“When Jesus arrived in Bethany, he was told that Lazarus had already been in his grave for four days. Bethany was only a few miles down the road from Jerusalem, and many of the people had come to console Martha and Mary in their loss. When Martha got word that Jesus was coming, she went to meet him. But Mary stayed in the house. Martha said to Jesus, “Lord, if only you had been here, my brother would not have died. But even now I know that God will give you whatever you ask.” Jesus told her, “Your brother will rise again.”
I was absolutely held by the word ‘revive’ in Psalm 119 as I was studying for my sermon for this weekend. Psalm 119:25 says, “I lie in the dust; revive me by your word.” Wow, what an idea. The Psalmist is saying that God’s word can actually revive us, it can bring us back to life; it can breathe life back into our lungs. I immediately started thinking about all of the movies that I’ve seen that feature scenes of endless CPR and people agonizing to bring someone back to life. And there’s always such a sense of relief when a once-dead person has air hit their lungs again; that huge gasp that has been made paramount in so many films. We celebrate those times; and it’s so exciting that God’s word, the Living Word, Jesus Christ, can revive us. His life truly can breathe life back into our lungs.
The crazy thing to me about this story with Lazarus, however, is the four days that he has been dead already. Surely that’s too long, right? Yeah, God can revive us, but he’s been dead for four days already. Isn’t that too far gone? You can’t fault Martha for thinking it was too late. But, she learned in this story the same thing we can learn; “too far gone” isn’t in God’s vocabulary or economy. There is no such thing as too dead or too lost for the power of Jesus’ saving grace. Rejoice in that truth today. Be encouraged by the fact that the Living Word revives us; and it doesn’t matter how dead we feel or lost we seem to be. Jesus doesn’t write us off; it’s never too late.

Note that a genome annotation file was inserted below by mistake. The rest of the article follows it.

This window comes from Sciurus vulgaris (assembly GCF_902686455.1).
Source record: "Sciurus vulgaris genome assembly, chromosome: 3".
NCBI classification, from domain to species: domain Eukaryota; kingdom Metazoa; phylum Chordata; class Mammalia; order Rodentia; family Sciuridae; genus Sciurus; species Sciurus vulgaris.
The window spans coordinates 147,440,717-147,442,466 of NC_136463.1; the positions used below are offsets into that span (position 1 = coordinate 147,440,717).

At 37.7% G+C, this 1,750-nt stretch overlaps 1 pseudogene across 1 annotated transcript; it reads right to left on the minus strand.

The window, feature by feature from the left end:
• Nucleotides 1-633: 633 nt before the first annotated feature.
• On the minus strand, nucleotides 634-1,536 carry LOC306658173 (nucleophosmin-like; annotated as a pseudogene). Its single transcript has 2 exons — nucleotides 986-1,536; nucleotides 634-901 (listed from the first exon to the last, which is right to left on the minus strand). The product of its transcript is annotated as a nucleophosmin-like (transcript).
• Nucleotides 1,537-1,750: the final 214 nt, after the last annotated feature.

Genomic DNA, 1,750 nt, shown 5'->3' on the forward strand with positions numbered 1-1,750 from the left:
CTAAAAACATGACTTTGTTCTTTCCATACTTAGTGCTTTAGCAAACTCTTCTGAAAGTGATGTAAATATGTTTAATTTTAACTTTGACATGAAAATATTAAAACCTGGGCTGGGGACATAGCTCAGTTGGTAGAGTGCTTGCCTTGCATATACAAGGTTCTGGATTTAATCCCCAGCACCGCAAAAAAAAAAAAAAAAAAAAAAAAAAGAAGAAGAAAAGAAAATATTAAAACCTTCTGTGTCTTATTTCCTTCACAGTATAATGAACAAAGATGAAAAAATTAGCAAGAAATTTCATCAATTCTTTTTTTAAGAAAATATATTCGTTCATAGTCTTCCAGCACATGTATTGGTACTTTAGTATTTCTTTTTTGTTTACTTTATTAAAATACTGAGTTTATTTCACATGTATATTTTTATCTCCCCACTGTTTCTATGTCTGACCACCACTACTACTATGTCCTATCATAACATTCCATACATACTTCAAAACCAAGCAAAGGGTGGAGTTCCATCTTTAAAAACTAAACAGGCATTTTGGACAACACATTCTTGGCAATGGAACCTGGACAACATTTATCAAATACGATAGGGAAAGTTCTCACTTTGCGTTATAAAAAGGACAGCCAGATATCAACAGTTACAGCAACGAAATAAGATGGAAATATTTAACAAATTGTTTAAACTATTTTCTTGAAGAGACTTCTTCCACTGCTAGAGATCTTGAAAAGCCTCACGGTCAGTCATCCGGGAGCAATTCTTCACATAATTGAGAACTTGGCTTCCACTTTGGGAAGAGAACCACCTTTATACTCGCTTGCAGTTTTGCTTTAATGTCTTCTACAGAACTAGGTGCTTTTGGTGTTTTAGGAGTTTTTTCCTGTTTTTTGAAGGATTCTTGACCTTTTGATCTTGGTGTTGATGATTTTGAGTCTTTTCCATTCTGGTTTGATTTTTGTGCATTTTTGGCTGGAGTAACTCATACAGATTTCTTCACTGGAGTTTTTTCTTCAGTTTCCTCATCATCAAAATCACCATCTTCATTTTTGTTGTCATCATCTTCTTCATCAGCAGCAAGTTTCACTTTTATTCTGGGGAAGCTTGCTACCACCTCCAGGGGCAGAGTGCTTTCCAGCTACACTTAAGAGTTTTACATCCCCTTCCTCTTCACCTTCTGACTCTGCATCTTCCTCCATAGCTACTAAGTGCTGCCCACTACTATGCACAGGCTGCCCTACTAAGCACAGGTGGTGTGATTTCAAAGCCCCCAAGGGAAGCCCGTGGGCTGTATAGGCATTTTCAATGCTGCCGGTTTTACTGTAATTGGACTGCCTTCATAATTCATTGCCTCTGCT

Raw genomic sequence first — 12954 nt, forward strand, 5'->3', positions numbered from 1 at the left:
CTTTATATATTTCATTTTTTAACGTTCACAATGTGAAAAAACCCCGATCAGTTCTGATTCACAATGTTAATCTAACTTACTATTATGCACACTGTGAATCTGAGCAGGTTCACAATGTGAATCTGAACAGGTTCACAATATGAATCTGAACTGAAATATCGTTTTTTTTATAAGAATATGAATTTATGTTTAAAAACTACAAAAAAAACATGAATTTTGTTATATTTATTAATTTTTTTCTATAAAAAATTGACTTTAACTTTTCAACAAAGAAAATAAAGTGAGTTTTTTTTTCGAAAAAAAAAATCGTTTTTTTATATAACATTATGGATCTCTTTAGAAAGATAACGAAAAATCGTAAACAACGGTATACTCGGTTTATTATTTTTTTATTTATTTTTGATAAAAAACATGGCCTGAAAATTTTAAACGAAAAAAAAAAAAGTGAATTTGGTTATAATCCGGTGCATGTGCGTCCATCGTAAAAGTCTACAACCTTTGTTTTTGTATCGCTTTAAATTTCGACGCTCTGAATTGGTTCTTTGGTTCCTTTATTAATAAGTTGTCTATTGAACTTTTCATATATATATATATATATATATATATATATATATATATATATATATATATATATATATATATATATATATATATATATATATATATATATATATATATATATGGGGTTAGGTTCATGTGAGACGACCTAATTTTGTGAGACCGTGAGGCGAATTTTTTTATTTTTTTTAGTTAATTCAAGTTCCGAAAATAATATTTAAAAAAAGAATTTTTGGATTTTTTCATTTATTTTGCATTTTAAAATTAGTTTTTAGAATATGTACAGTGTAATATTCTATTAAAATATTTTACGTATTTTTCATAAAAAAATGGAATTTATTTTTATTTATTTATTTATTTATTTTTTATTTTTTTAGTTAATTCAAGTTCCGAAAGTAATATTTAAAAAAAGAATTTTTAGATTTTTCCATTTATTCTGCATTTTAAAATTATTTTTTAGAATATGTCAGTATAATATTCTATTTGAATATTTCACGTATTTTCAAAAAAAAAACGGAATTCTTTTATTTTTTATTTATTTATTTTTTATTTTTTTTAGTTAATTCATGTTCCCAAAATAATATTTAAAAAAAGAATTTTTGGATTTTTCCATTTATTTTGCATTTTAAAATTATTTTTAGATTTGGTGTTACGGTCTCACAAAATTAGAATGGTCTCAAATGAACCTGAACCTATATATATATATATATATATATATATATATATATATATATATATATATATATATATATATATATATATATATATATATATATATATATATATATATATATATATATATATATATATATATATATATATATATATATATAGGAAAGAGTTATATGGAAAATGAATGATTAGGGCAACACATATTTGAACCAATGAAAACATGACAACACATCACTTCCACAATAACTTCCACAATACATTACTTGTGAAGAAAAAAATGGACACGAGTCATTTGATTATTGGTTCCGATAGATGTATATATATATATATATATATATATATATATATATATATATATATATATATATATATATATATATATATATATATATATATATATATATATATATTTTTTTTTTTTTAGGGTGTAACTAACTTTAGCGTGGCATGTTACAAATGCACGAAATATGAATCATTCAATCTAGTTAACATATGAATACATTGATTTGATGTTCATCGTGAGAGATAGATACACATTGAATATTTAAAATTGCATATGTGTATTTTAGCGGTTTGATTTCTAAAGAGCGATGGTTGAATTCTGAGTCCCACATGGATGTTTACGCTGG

For this reason I bow my knees before the Father, from whom every family in heaven and on earth is named. Ephesians 3:14-15
When Paul wrote Ephesians 3:14-15, no doubt he was kneeling before the Father. No matter that a Roman guard was in the room, perhaps even chained to the prisoner. No matter whether the guard was making fun of him or respectful. No matter that his situation was bleak and without a lot of hope. Paul was on his knees.
Last night I had the opportunity to hear one of my grade school classmates speak about her last ten years as a missionary in Ethiopia. I was captivated by story after story of healings, lives changed and the impossible made possible by God through the power of prayer. More than once, when the obstacles seemed too big and too far gone, my friend Shelly and other faithful Christ followers would not give up. They continued to pray together because they knew that nothing was final until God made that decision. They thought stopping too soon was unacceptable and if they did, they were giving up on God. Not always, but often that’s when the miraculous happened.
Prayer is not a magic bullet, or a last resort, and it’s also not about you or me and how diligent we are. Prayer needs to be what we do all day long, not only reserved for meals and before we go to bed. Prayer puts the perspective on who is in charge and shows that not only do I depend and believe in God but I know that no one else has the power to change anyone or anything. Prayer is conversation and worship to the Father.
Do you trust and believe in the Father? Are you showing Him by what and how often you pray? Do you take time to kneel before God? If you are struggling in this area, make the commitment today to step up your prayer practices and let conversations with God permeate you entire day.
Count it all joy, my brothers, when you meet trials of various kinds, for you know that the testing of your faith produces steadfastness. – James 1.2-3